Organised working-class activists in Cape Town, as well as less organised community protesters across the country, have continued to demand more police stations, more equipment and more police officers in poor neighbourhoods to combat crime, pointing out what amounts to a racist distribution of policing resources. The broader, less nuanced, conversation in South Africa continually returns to criminal justice metrics: why don’t the police arrest more, why don’t the state defenders prosecute more, why don’t the courts convict more? Other conversations veer towards reigning the police in: less torture, less killing of protesters, less assault of sex workers.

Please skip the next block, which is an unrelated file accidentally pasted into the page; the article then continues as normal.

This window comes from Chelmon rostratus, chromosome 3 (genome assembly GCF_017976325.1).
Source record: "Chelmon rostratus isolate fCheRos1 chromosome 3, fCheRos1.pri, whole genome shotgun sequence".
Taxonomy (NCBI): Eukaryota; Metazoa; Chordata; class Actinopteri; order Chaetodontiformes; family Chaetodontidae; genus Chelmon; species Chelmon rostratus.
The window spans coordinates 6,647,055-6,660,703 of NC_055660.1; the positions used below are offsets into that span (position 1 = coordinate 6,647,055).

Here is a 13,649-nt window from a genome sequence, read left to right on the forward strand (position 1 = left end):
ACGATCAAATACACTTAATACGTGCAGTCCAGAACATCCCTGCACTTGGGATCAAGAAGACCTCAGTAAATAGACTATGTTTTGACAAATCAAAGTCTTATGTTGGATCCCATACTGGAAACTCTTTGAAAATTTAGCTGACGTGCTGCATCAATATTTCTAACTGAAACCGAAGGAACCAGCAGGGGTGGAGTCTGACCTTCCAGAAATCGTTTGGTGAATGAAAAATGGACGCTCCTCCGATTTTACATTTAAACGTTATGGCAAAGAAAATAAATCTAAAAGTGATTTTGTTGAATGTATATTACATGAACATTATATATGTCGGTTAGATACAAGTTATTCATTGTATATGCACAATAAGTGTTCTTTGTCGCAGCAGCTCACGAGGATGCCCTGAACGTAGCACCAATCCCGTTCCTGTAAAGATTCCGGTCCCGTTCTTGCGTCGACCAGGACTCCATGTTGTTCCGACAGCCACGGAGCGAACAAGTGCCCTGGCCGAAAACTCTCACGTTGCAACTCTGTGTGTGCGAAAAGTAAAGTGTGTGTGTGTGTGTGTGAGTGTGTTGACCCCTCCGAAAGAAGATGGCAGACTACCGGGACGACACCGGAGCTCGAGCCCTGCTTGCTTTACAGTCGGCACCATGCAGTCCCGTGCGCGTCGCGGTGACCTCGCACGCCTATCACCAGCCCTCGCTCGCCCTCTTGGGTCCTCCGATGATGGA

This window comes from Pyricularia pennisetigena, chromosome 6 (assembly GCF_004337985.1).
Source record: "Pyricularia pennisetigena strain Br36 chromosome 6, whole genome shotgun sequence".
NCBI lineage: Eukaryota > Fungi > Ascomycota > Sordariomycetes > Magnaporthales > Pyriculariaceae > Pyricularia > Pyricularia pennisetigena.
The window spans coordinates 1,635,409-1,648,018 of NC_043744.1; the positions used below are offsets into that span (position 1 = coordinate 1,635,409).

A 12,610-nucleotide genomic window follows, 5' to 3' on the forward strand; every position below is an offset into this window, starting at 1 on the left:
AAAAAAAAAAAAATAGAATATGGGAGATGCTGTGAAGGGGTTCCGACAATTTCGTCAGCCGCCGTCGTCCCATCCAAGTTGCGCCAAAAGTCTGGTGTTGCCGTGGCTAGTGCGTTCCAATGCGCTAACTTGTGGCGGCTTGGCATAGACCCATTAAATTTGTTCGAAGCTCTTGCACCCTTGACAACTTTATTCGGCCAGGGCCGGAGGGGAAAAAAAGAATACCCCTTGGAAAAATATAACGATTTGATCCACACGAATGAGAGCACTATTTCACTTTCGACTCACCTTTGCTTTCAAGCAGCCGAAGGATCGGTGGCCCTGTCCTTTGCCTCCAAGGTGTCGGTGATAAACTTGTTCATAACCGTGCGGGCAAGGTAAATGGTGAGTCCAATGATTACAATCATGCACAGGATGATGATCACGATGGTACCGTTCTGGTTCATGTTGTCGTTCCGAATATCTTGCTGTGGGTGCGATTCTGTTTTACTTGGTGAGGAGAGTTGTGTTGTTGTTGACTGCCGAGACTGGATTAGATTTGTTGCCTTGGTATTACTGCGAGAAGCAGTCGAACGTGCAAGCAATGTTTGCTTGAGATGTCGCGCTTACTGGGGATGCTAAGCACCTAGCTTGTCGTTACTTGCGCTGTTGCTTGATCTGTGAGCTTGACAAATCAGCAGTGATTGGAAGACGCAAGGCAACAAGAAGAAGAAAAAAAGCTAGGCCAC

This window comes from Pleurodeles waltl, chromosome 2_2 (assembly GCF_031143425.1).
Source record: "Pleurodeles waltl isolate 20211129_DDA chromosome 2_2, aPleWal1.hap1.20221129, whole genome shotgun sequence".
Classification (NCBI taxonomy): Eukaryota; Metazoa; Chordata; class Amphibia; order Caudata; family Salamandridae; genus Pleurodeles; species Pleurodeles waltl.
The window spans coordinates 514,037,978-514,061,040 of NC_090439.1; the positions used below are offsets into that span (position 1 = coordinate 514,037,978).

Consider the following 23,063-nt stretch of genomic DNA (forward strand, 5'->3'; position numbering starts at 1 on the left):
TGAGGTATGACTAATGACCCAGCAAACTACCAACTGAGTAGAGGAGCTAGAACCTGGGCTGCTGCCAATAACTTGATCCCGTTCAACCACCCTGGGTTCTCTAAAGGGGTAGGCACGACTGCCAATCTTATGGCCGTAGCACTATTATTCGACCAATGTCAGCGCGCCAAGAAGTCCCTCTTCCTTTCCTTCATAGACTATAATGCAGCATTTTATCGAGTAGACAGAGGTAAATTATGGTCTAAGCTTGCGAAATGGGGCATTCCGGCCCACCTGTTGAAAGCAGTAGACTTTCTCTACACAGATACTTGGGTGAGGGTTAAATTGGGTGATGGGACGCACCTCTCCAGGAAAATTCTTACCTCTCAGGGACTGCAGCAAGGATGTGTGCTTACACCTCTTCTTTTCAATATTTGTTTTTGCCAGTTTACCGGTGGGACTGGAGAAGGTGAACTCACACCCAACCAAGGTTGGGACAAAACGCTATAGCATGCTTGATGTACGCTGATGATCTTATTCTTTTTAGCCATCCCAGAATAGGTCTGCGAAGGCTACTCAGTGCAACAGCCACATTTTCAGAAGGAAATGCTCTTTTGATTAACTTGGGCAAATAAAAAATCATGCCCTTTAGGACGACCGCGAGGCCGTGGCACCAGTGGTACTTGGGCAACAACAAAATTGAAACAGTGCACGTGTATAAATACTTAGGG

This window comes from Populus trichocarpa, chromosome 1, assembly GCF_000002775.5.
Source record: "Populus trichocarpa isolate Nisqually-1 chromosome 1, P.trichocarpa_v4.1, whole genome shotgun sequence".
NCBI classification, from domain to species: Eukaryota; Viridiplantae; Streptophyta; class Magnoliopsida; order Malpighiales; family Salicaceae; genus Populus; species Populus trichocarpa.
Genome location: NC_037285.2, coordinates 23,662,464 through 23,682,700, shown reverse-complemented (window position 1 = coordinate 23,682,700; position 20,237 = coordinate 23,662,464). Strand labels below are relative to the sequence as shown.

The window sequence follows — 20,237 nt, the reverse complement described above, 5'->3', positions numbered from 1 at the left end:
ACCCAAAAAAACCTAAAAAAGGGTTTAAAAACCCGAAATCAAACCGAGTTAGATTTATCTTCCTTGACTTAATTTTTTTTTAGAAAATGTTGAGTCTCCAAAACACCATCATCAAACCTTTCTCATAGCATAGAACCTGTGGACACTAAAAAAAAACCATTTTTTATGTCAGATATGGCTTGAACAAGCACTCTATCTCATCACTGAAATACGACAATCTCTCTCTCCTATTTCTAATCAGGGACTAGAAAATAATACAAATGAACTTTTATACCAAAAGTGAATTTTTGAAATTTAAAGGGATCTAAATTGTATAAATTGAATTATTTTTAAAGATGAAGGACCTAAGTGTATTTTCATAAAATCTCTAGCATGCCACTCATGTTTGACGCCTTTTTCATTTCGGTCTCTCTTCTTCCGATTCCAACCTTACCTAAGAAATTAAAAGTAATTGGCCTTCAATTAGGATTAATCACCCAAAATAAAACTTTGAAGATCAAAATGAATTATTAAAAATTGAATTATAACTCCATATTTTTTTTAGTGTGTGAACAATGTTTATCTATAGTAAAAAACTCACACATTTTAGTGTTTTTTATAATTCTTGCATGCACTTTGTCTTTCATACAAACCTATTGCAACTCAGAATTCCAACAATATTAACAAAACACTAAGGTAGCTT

Mozambique goes to the polls tomorrow. President Felipe Nyusi is running for re-election and, for the first time, provincial governors will be directly elected rather than appointed by the president. The campaign has been fraught and accusations of irregular behaviour have mounted up, primarily against the ruling party, Frelimo. Last Monday, 7 October, Anastacio Matavele was leaving a training workshop for election monitors in Xai-Xai, the capital of Gaza Province, when he was gunned down in his car. Matavele was the head of the local election observer mission, and it seems likely that his murder was linked to a voter registration scandal.